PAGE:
Poe's Life Reflected in His Works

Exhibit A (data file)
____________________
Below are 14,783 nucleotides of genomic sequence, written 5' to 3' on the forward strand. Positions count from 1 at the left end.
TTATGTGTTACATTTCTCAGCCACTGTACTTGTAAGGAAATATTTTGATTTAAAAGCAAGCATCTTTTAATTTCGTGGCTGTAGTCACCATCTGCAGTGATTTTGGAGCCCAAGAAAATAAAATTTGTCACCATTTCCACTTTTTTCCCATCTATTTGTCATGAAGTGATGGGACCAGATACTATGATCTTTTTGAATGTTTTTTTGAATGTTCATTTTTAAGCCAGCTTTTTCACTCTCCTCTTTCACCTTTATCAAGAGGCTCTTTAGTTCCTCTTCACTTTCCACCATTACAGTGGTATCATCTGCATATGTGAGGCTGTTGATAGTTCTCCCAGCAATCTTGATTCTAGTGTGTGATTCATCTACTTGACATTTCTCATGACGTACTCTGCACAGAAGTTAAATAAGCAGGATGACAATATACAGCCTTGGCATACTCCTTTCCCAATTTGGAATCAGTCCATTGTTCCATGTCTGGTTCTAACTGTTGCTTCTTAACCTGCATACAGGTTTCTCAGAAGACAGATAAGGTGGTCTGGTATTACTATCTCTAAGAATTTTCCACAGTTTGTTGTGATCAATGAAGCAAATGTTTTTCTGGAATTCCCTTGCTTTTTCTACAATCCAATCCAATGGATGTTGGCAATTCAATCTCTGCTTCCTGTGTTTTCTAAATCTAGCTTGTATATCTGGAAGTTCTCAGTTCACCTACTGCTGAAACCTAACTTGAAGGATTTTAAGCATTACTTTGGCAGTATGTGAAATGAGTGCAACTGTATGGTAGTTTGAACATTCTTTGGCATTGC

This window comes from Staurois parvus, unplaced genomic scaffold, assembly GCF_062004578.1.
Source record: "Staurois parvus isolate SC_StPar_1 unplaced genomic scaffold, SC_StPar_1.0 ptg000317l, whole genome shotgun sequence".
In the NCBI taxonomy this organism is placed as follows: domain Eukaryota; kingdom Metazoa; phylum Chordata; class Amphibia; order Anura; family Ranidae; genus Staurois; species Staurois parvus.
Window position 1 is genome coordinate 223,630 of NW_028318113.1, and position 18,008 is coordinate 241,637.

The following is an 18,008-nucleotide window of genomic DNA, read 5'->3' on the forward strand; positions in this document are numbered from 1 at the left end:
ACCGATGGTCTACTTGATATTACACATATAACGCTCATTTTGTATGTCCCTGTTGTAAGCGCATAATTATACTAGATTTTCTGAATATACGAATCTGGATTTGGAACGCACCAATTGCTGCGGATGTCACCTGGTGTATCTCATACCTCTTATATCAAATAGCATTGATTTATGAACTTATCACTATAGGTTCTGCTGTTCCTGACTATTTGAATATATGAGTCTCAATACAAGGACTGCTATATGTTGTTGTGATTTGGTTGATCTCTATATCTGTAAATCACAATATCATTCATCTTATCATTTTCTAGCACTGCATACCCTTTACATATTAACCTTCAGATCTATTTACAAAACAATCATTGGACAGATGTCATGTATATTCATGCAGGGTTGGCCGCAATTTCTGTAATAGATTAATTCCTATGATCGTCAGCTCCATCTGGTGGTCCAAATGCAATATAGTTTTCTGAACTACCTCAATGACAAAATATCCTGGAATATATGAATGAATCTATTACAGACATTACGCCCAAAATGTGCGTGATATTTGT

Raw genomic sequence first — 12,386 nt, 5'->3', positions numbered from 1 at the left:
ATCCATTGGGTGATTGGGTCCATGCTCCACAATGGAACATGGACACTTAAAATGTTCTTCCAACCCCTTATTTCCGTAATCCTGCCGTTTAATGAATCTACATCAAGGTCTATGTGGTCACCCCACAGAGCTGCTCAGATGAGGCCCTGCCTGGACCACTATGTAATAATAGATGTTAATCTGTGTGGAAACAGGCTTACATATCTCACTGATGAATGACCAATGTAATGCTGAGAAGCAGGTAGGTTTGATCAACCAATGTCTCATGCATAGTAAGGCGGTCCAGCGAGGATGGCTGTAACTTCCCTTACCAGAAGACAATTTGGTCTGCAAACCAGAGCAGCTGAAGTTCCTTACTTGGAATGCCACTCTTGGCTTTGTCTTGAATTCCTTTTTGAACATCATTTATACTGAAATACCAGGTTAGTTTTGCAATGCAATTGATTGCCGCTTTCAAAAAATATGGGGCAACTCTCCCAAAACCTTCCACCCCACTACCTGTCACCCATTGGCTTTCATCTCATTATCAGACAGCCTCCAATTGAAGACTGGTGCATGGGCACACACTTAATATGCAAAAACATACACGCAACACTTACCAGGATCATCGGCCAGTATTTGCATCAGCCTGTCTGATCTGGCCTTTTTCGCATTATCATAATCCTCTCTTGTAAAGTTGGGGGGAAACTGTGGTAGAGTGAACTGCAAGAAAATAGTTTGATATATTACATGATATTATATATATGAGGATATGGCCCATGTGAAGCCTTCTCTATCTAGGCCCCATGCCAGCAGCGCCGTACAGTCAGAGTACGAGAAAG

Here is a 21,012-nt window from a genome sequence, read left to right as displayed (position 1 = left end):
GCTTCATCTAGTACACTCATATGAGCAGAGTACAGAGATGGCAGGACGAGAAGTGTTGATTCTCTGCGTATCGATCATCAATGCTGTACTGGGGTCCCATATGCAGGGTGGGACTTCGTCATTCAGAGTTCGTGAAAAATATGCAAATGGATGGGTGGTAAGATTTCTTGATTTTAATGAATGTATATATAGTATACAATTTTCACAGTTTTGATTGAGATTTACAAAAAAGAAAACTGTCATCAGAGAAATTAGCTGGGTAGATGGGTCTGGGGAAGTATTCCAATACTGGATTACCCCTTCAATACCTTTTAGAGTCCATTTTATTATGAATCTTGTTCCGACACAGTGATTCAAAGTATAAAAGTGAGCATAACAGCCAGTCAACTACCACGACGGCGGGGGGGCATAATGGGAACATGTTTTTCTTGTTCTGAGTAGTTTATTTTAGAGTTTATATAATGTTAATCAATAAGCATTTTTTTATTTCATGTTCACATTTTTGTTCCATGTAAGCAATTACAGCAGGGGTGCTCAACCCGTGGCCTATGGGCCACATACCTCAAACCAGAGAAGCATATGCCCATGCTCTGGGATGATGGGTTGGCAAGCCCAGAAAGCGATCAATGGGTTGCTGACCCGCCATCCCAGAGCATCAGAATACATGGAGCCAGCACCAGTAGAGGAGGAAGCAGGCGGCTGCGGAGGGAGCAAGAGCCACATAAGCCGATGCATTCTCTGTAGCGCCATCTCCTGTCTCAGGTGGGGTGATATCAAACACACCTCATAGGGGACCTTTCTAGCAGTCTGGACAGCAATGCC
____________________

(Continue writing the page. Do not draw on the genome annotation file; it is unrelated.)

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. The tragedies in Poe’s life are reflected in his poem, “The Raven,” and can be predominately seen through the comparison between the loss of his wife, and the narrators loss of Lenore. The apparent tone in Edgar Allan Poe’s “The Raven” seemingly represents a very painful condition of mind, an intellect sensitive to madness and the abyss of melancholy brought upon by the death of a beloved lady. The parallelism of Poe’s own personal problems with those of the narrator in “The Raven,” and the repetitive verse by the raven, makes the reader aware of Poe’s prominent tone of melancholy. A strong device for the melancholic tone is Poe’s life experiences. The narrator’s sorrow for the lost Lenore is paralleled with Poe’s own grief regarding the death of his wife. Confined in the chamber are memories of her who had frequented it. These ghostly recollections bring out a state of eager anticipation in the reader to know and be relieved of the bewilderment that the narrator and consequently Poe himself are experiencing; the narrator ponders whether he will see his wife in the afterlife. After Virginnia’s lingering death, Poe tried to relieve his grief by drinking. A parallelism is formed in “The Raven” between the condescending actions of the raven towards the narrator and the taunting of alcohol towards Poe. The raven condescends that Poe will never see his lost love again when uttering, “forget this lost Lenore,” in line 84. Alcohol taunts Poe into ceaseless depression and caused him to have a life-long problem with alcoholism, which eventually led to his death. In a similar manner to which alcohol explored Poe’s inner devastation, the raven brings out the narrator’s innermost fears that he will never see his Lenore again. The articulation of language through the use of the raven and it’s refrain is also utilized to produce the melancholic tone in “The Raven.” In the poem it is important that the answers to the questions are already known, to illustrate the self-torture...
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